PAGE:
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Making a region have personality

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My next project was to put in a central park for Mitte. My idea was to have a large undeveloped area scattered with YIMBY items surrounded by a ring of mostly residential skyscrapers, in turn surrounded by high-density commercial. I picked the area south of my rail center, extending almost to the river. I put in the zoo to the north, the country club to the south, the main library to the east, and a mayor's statue to the southeast. I then put a number of mostly 3x3 high-density residential as well as some commercial further out.

I didn't get much development so I decided to check for wandering commuters. A lot of commuters were going north to Reinickendorf which didn't have many jobs so I switched to there, upzoned some residential, and added some more farms. When I switched back the residential zone to the west developed very quickly.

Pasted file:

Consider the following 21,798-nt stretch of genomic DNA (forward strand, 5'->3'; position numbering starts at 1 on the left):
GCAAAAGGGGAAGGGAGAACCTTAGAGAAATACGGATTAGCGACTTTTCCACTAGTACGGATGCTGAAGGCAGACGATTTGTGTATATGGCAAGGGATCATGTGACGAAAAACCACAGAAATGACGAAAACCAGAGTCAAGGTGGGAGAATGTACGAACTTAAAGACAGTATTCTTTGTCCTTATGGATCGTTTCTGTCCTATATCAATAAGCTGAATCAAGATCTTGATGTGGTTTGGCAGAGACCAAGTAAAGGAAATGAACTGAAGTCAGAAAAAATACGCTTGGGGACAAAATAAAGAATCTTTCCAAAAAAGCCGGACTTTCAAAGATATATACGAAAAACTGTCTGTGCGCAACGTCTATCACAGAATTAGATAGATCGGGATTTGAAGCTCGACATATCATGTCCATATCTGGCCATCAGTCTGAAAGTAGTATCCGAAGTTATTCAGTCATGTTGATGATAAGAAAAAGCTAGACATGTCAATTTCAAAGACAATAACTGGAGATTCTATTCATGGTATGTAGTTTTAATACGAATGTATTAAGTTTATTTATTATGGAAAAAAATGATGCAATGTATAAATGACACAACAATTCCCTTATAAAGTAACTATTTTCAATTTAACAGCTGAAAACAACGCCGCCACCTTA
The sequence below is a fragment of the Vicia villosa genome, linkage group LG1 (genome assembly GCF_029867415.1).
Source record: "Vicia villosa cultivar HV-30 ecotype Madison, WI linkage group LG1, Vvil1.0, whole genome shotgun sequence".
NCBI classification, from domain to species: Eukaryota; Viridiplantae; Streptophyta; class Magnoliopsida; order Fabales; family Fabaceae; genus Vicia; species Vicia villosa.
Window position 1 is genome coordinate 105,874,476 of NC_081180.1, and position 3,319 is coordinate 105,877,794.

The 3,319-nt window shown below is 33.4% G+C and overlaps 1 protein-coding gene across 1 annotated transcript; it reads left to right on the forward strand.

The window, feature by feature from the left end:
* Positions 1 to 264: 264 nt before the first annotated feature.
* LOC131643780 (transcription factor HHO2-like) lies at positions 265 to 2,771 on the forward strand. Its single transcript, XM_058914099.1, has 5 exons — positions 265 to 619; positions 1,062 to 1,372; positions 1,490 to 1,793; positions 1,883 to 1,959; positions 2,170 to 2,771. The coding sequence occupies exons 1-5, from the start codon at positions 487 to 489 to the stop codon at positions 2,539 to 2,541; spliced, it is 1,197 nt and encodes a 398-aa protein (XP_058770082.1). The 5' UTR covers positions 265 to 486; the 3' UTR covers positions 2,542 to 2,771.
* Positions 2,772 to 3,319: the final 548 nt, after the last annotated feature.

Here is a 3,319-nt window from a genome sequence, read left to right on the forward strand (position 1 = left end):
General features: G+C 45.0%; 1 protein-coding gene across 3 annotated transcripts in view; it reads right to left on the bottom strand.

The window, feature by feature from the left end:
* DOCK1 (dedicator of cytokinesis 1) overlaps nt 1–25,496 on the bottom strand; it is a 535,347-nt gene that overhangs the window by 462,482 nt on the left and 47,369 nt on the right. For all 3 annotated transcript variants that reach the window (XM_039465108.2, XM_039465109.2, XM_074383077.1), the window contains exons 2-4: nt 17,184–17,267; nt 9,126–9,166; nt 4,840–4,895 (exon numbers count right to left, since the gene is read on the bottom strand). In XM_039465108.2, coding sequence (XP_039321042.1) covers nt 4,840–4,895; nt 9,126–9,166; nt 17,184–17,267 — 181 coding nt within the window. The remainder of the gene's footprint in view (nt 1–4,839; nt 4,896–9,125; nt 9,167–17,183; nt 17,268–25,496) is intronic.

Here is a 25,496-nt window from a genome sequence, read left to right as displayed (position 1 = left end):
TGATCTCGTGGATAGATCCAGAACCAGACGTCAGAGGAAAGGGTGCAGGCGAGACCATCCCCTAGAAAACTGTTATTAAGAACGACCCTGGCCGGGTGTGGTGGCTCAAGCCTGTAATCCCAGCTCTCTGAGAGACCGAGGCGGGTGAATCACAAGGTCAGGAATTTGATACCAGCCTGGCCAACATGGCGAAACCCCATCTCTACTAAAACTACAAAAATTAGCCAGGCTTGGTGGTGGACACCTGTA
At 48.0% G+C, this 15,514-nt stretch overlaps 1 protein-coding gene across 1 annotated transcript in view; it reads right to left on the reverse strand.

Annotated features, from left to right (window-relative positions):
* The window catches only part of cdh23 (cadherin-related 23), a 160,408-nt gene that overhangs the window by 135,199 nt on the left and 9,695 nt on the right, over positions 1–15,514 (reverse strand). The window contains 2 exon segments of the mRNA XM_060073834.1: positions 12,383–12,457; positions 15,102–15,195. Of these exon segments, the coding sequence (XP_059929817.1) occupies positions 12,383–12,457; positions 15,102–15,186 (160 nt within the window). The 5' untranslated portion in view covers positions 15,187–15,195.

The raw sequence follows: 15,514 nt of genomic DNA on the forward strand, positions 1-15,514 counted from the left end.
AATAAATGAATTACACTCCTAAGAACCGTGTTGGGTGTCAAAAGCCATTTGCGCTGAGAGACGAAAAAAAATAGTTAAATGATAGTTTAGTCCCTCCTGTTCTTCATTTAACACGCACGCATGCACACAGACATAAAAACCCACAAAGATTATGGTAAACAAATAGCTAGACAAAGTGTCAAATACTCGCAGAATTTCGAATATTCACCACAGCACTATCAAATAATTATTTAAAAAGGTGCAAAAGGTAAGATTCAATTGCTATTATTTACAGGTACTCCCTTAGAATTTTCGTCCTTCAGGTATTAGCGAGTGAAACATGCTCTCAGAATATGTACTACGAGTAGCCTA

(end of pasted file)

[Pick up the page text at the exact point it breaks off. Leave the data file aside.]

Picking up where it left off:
These skyscrapers obviously overloaded my transportation network so I started to put in a subway network. My basic idea was to put stations near most of the residential skyscrapers and connect to the rail centers and to commercial zones that were short of workers. While I was starting that the southern zone developed:


The western zone still didn't develop so I switched to another suburb, Heilersdorf, for some more development and bouncing back commuters. Here I did some more substantive upgrading than I had in Reinickendorf:


When I switched back now the Eastern section developed: